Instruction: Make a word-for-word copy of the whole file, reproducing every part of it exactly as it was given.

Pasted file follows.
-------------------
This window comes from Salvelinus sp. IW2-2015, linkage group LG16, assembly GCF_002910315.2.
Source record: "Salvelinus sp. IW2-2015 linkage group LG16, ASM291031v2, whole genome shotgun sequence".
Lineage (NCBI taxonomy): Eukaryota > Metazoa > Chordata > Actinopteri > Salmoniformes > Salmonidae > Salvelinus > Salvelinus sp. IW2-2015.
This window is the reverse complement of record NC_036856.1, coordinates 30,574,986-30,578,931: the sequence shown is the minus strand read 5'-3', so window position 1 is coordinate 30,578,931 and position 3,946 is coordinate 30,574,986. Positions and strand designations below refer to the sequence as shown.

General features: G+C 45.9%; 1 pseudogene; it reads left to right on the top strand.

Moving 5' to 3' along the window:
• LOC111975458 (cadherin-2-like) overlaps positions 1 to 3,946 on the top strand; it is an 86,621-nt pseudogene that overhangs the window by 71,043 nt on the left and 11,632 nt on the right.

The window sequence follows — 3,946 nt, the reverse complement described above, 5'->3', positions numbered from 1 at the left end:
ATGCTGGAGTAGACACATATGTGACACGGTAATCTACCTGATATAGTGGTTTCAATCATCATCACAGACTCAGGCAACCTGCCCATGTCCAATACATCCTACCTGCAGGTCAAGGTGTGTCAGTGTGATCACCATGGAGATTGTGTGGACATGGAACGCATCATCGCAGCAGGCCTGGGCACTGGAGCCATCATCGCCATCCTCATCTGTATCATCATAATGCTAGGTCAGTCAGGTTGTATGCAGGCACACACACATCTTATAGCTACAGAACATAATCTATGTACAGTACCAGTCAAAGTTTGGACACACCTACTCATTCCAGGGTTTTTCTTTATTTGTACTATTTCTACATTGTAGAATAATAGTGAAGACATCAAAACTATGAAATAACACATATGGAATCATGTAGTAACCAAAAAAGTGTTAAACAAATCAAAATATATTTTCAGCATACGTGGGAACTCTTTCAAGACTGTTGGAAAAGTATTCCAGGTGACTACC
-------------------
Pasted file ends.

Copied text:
This window comes from Salvelinus sp. IW2-2015, linkage group LG16, assembly GCF_002910315.2.
Source record: "Salvelinus sp. IW2-2015 linkage group LG16, ASM291031v2, whole genome shotgun sequence".
Lineage (NCBI taxonomy): Eukaryota > Metazoa > Chordata > Actinopteri > Salmoniformes > Salmonidae > Salvelinus > Salvelinus sp. IW2-2015.
This window is the reverse complement of record NC_036856.1, coordinates 30,574,986-30,578,931: the sequence shown is the minus strand read 5'-3', so window position 1 is coordinate 30,578,931 and position 3,946 is coordinate 30,574,986. Positions and strand designations below refer to the sequence as shown.

General features: G+C 45.9%; 1 pseudogene; it reads left to right on the top strand.

Moving 5' to 3' along the window:
• LOC111975458 (cadherin-2-like) overlaps positions 1 to 3,946 on the top strand; it is an 86,621-nt pseudogene that overhangs the window by 71,043 nt on the left and 11,632 nt on the right.

The window sequence follows — 3,946 nt, the reverse complement described above, 5'->3', positions numbered from 1 at the left end:
ATGCTGGAGTAGACACATATGTGACACGGTAATCTACCTGATATAGTGGTTTCAATCATCATCACAGACTCAGGCAACCTGCCCATGTCCAATACATCCTACCTGCAGGTCAAGGTGTGTCAGTGTGATCACCATGGAGATTGTGTGGACATGGAACGCATCATCGCAGCAGGCCTGGGCACTGGAGCCATCATCGCCATCCTCATCTGTATCATCATAATGCTAGGTCAGTCAGGTTGTATGCAGGCACACACACATCTTATAGCTACAGAACATAATCTATGTACAGTACCAGTCAAAGTTTGGACACACCTACTCATTCCAGGGTTTTTCTTTATTTGTACTATTTCTACATTGTAGAATAATAGTGAAGACATCAAAACTATGAAATAACACATATGGAATCATGTAGTAACCAAAAAAGTGTTAAACAAATCAAAATATATTTTCAGCATACGTGGGAACTCTTTCAAGACTGTTGGAAAAGTATTCCAGGTGACTACC